Peter Brown (VC)

Peter Brown (1837 – 10 September 1894) was a Swedish[1] recipient of the Victoria Cross, the highest and most prestigious award for gallantry in the face of the enemy that can be awarded to British and Commonwealth forces.

Peter Brown
Peter Brown (VC).jpg
Died(1894-09-10)10 September 1894
Cape Town
Service/branchCape Colonial Forces
Years of service1865–1880
UnitCape Mounted Riflemen
Battles/warsBasuto Gun War: Morosi's Mountain
AwardsVictoria Cross


Brown was approximately 42 years old, and a Trooper in the Cape Mounted Riflemen, Cape Colonial Forces during the Basuto Gun War when, on 8 April 1879 during the assault on Morosi's Mountain, South Africa, Trooper Brown spent all day carrying water to his wounded comrades who were lying under rocks where they had taken shelter. He did this within 200 yards of the enemy who were firing from redoubts up the sides of the mountain and he was severely wounded during the day, his forearm was shattered and he was also hit in the leg. Nevertheless, he did not cease his efforts until his water bottle was shot through and became useless.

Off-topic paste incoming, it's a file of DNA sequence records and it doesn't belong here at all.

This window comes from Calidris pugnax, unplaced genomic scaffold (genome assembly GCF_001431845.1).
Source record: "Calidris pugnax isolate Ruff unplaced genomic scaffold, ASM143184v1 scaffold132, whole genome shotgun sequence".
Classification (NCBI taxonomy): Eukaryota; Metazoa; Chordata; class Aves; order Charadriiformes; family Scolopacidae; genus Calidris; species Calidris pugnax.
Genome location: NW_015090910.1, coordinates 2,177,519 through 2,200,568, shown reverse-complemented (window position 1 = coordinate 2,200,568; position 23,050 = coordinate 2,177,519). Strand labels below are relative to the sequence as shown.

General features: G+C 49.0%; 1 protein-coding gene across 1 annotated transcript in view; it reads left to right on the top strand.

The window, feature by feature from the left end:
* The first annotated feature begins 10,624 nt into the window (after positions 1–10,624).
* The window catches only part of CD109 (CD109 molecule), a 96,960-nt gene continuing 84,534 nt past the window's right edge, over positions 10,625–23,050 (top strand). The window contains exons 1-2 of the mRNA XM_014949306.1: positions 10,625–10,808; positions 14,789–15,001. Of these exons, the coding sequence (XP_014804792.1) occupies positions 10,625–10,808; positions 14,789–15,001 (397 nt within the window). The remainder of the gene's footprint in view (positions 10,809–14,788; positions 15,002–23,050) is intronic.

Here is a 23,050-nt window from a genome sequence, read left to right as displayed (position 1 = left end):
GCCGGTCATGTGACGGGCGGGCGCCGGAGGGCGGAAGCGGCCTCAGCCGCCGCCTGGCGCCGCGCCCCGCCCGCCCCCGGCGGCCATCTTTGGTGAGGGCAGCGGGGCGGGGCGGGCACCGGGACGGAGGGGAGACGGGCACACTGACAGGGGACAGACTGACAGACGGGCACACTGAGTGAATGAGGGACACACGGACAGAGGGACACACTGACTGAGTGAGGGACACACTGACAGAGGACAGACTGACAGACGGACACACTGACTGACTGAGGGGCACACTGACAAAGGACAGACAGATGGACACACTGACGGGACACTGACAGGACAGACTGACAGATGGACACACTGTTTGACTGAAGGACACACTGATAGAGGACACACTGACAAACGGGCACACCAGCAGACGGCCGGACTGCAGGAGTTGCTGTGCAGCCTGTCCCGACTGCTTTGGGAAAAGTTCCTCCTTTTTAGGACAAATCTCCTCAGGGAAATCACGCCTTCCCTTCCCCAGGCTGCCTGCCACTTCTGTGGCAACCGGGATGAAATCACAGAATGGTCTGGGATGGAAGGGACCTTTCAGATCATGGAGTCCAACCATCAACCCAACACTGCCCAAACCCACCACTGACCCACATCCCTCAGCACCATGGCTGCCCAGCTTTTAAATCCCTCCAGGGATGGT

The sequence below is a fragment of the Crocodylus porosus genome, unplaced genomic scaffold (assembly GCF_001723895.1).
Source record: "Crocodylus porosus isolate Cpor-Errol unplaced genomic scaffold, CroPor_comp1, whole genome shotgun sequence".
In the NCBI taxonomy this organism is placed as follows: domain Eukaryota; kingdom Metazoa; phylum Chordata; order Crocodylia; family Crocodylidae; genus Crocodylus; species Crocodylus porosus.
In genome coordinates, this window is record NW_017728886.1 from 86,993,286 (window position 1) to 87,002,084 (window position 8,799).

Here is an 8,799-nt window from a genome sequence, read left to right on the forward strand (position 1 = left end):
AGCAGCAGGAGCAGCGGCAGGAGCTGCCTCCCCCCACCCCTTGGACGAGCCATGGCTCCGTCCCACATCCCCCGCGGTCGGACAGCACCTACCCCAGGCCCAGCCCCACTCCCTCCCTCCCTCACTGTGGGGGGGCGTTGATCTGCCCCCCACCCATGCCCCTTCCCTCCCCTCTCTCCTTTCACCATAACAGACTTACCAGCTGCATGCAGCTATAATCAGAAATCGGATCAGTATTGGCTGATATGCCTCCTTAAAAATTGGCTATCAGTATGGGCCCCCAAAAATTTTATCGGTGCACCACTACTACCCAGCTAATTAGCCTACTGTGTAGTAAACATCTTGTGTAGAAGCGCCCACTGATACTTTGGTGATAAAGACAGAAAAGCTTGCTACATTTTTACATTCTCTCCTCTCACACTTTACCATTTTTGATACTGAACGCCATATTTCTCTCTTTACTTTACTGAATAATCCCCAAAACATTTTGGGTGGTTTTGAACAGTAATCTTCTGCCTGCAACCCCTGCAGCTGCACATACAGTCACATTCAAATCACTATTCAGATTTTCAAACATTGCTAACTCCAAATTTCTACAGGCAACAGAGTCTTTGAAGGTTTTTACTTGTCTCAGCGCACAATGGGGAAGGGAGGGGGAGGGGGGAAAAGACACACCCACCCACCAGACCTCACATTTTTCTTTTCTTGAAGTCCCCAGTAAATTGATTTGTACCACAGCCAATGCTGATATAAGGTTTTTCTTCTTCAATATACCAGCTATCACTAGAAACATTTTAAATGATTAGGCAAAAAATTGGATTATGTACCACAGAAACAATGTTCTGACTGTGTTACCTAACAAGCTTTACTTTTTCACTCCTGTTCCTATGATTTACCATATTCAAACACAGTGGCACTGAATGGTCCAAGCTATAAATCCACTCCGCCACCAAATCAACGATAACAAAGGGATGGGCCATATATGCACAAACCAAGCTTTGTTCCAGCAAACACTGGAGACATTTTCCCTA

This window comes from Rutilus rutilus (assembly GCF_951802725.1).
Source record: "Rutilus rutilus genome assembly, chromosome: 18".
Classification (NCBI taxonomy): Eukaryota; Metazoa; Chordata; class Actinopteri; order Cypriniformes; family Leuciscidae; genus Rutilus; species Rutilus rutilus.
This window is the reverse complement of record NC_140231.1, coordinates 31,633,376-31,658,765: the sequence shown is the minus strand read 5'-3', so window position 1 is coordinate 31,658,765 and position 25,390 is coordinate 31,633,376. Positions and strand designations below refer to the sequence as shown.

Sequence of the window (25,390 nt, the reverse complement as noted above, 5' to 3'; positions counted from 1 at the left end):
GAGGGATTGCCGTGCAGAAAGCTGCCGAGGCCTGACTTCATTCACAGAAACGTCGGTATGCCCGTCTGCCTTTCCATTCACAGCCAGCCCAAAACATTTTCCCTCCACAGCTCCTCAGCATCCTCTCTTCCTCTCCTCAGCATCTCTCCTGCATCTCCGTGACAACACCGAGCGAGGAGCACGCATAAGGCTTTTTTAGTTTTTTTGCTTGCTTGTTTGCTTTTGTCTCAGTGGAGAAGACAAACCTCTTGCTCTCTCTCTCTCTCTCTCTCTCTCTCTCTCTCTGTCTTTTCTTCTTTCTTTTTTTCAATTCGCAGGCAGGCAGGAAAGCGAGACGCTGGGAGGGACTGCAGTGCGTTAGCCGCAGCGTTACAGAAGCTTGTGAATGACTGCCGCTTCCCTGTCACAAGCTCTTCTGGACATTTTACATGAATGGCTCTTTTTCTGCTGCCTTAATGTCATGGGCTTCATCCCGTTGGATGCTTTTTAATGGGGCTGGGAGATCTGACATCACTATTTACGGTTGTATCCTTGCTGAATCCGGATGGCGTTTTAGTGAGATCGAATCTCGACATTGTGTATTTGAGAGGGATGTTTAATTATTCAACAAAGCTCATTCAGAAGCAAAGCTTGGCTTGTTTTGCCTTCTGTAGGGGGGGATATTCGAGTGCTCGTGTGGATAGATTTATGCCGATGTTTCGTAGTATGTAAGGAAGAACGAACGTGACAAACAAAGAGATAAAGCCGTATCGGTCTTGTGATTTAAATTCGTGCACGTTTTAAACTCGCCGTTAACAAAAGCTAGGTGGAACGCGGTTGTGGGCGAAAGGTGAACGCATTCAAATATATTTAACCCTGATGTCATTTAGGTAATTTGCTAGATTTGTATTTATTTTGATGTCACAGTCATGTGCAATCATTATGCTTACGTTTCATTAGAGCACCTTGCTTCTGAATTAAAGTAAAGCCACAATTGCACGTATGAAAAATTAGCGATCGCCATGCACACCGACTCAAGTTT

The published citation read:

War Office, April 12, 1880.

THE Queen has been graciously pleased to signify Her intention to confer the decoration of the Victoria Cross upon the undermentioned Soldier of Her Majesty's Army, whose claims has been submitted for Her Majesty's approval, for his meritorious conduct at Moirosi's Mountain on the 8th April, 1879, as recorded against his name:—

Cape Mounted Rifles, Trooper Peter Brown

Trooper Peter Brown, during the assault on Moirosi's Mountain [sic] on 8th April, 1879, whilst lying under cover waiting for the order to re-commence the advance, heard two men, who had been wounded some time before, crying out for water. Trooper Brown carried a water-bottle to these men, under a heavy fire, to an adjacent rock to which they had crept for shelter. Whilst giving the first man water he was wounded severely in the right thigh, and immediately afterwards a bullet shattered his right arm, the use of which he has never recovered.[2]


He died at his home in Cape Town from Bright's disease.[3]


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  2. ^ "No. 24833". The London Gazette. 13 April 1880. p. 2510.
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